GAZA, Dec. 31 (UPI) -- Nov. 11, 2004 is a date that will remain forever etched in the memory of many Palestinians. It is the day Yasser Arafat, the man who for decades symbolized the Palestinians, died in a Paris hospital. Arafat's death left a void in the Palestinian leadership, as well as in the hearts of his people.
The year 2004 was a year during which Palestinians lost several leaders, yet they look to 2005 with renewed hope and a fresh start. The Jan. 9 elections hopes to see a cew crop of leaders emerge -- ones less radical and more prone to reform.
Despite the ambiguity that surrounded Arafat's death, his departure from the political scene places the Palestinians at somewhat of a crossroad.
Contrary to what some observers predicted -- that Arafat's death would create internal strife among Palestinians -- the transfer of power has gone smoothly.
Mohamed Dahlan, a former minister of interior security, said that the world was amazed at how authority passed easily to the new Palestinian leadership after Arafat's death.
"The new Palestinian leadership really deserves a reward for their political performance, courage and steadfastness after President Arafat passed away," said Dahlan.
As soon as Arafat's death was officially declared, Palestinian organizations -- mainly the Palestinian Liberation Organization's executive committee and the mainstream Fatah movement that Arafat chaired for four decades -- emerged as the prominent faction.
The PLO leadership wasted no time in naming Mahmoud Abbas, known as Abu Mazen, as chairman of the PLO, and chose him as Fatah's candidate for the president elections.
Arafat had held the top positions in the PLO, Fatah and the Palestinian Authority. Upon his death these tasks were distributed to Abu Mazen, who assumed the chairmanship of the PLO, Farouk Kadoumi, who was named at the head of Fatah, Rawhi Fattouh as PA chairman, and Ahmed Qureia who remained prime minister, but also took over as chief of the PA security forces.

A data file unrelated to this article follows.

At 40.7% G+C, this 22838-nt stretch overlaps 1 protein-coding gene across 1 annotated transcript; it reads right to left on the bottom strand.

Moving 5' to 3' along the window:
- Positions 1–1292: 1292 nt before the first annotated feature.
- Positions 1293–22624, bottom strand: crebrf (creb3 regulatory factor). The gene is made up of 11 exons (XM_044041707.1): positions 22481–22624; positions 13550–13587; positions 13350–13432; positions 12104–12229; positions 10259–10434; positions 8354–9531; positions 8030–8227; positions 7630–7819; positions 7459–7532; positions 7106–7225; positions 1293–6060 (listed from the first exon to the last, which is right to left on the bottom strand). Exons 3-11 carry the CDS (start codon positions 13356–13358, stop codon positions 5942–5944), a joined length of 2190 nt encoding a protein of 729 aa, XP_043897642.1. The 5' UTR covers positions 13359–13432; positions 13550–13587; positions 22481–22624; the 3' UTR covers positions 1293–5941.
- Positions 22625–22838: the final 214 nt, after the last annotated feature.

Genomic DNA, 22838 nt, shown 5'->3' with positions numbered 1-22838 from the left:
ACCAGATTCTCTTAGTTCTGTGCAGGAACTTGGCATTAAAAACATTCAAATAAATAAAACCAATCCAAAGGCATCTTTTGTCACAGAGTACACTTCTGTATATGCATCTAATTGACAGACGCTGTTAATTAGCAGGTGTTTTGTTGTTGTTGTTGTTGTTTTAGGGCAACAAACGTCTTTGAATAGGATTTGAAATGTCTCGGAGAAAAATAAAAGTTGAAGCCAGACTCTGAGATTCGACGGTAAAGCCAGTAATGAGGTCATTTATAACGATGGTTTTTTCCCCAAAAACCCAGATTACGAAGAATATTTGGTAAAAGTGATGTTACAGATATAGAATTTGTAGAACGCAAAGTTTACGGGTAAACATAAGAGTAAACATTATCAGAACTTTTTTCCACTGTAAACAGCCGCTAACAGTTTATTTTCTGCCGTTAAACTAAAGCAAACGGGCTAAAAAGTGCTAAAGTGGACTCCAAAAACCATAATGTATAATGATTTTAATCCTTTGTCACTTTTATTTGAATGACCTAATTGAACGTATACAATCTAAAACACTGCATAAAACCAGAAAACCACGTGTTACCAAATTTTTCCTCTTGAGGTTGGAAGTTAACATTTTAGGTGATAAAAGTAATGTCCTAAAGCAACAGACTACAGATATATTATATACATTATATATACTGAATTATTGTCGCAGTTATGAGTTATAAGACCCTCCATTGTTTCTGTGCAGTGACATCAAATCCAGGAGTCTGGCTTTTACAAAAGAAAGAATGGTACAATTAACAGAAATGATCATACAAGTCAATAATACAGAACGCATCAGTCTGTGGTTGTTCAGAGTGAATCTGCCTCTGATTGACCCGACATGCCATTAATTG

Legally, the speaker of the Palestinian Legislative Council -- Fattouh -- was to take over the position of the PA president for 60 days until presidential elections were held.
Meanwhile, about 83 percent of Palestinians in the West Bank and Gaza have registered to vote.
When Arafat ran for president in 1996, he was unchallenged. This time, 12 candidates, including independents and left-wingers are running, though Abbas seems to be the favorite.
Hamas and Islamic Jihad said they would boycott the elections, but said that if legislative and local elections were held at the same time, they would be willing to participate.
Palestinians, for the most part, lived the year 2004 no different from the past three years of the intifada, with continuing violence on both sides claiming lives.
According to B'Tselem, an Israeli human rights organization, 3,400 Palestinians have been killed during the intifada (between Sept. 29, 2000 and Nov. 30. 2004) and Palestinian officials say over 53,000 were injured. In addition, Israel detained more than 7,000 Palestinians.
Israeli losses, according to B'Tselem stands at 210 civilians killed for the same time period.
The year 2004 also witnessed the liquidation of several leaders from various political and militant groups. The most prominent was Hamas's spiritual leader Sheikh Ahmed Yassin, who was killed on March 22 as he was leaving a mosque near his house.
Yassin's successor, Abdel Aziz Rantisi, was also killed by Israel on May 18 when helicopters fired rockets at his car.
Other leaders, such as Fatah's secretary-general Marwan Barghouti, and Popular Front leader Abdel Rahim Mallouh were jailed.
The question Palestinians ask themselves at the close of this year is if 2005 will be the year that finally brings peace to the troubled land.